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Play More than One Sport to Be a Better, Healthier Athlete

Young athletes who play more than one sport into their adolescence appear less likely to develop overuse injuries or to burnout from sports. They may also have more fun, develop into better athletes and enjoy longer sports careers.

But studies show that increasing numbers of young athletes train and compete in a single sport at an intensity that dominates their time, increases their stress and risk of health problems, and causes them to lose interest in their sport. And substantial numbers of parents endorse and enable this trend. (See Myth: Specialize early to become an elite athlete.)

Recent advisories from doctors’ groups and sports’ governing bodies urge young athletes to play more than one sport and limit the amount of time they devote to any one sport during the course of a week and year. Most acknowledge that the evidence to support these guidelines is limited; for example, there are only a handful of even moderate-quality studies that have assessed the impact of overtraining and specialization on the surge in overuse injuries among young athletes. Although these studies can’t prove that early sports specialization is the cause of overuse injuries, they provide evidence of a strong link.

Exposure to different sports spurs performance

The groups issuing the recommendations favoring sports diversification include pediatricians, orthopaedic surgeons, primary care sports medicine doctors and athletic trainers. Prominent among the sports organizations for its scientific report is the NBA and USA Basketball.

They say early specialization happens when a child focuses on a single sport to the exclusion of others, often year round, before reaching puberty. Experts who study burnout say youngsters stop participating in an activity they enjoy when it becomes too stressful, physically and mentally. One driver of burnout can be intensive training in a single sport, they say.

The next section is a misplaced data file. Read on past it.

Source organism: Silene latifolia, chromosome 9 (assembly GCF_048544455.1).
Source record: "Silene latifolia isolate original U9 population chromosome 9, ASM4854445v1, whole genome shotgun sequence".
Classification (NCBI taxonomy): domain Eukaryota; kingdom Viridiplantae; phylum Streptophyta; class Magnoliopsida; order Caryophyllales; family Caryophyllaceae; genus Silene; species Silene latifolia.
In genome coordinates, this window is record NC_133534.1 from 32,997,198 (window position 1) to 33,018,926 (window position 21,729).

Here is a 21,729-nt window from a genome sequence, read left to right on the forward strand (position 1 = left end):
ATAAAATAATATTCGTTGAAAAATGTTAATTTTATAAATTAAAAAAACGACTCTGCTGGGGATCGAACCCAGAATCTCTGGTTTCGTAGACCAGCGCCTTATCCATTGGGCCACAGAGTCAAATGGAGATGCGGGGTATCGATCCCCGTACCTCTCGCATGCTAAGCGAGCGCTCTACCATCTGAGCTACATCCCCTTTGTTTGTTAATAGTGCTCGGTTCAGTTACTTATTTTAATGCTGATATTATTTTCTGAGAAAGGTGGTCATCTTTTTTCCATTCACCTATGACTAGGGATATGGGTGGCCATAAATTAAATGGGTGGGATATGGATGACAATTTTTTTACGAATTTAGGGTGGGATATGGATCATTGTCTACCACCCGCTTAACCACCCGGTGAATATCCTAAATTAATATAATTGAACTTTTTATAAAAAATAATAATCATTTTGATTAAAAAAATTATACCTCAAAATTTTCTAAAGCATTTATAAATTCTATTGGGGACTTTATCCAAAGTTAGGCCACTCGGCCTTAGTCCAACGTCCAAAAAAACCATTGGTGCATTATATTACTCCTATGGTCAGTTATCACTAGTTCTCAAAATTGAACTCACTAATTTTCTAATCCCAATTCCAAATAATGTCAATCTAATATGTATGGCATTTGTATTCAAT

Playing more than one sport, or “sport sampling,” better serves a growing athlete’s long-term needs, says the American Academy of Pediatrics. “Participating in multiple sports, at least until puberty, decreases the chances of injuries, stress, and burnout in athletes.”

The expert panel assembled by the NBA says there are other subtle but important benefits. When youngsters play multiple sports, it notes, they expose themselves to a variety of practice styles and learning methods. They seem to become more efficient, “smarter learners”. Their performance may improve more than the performance of single-sport athletes with comparable practice time. They may also grow better at coping with the physical and mental stresses of sports.

“Playing multiple sports should not be viewed as falling behind, but rather as building the foundation for future success,” emphasizes the NBA’s expert panel in the journal Sports Medicine.

Playing more than one sport also seems to grow participation and expand the overall talent pool, they add. Specialization likely weakens it.

Pickup games boost creativity

The guidelines and research also underscore the benefits that come from less-structured play and peer-led play during a young athlete’s development. These forms of play nurture creativity, and help youngsters engage with others and challenge themselves. In unstructured play, athletes can develop their talents and leadership skills, and eventually choose for themselves the sports they hope to enjoy over the long term.

In other words, they say, pickup games are good. Shooting on an open net or practicing skills with a friend add up in important ways for a growing athlete.

“Together, the concepts of diversity and peer-led play form the backbone of the sampling years and may have a protective effect against burnout, dropout, and/or injuries,” explain the NBA experts.

When is it okay to specialize?

No one knows the right age to specialize, but research suggests it may be advantageous to hold off until mid-teens.

  • The American Academy of Pediatrics urges athletes to postpone specialization in one sport until after age 15 or 16. “For most sports, specializing in a sport later (i.e., late adolescence) may lead to a higher chance of the young athlete accomplishing his or her athletic goals,” according to its 2016 report.
  • The NBA panel recommends waiting until age 16 or later to specialize in basketball. “World-class athletes in basketball and other sports often delayed single-sport specialization until age 16 years or later.” It discourages single sport specialization before 14, the age when many enter high school.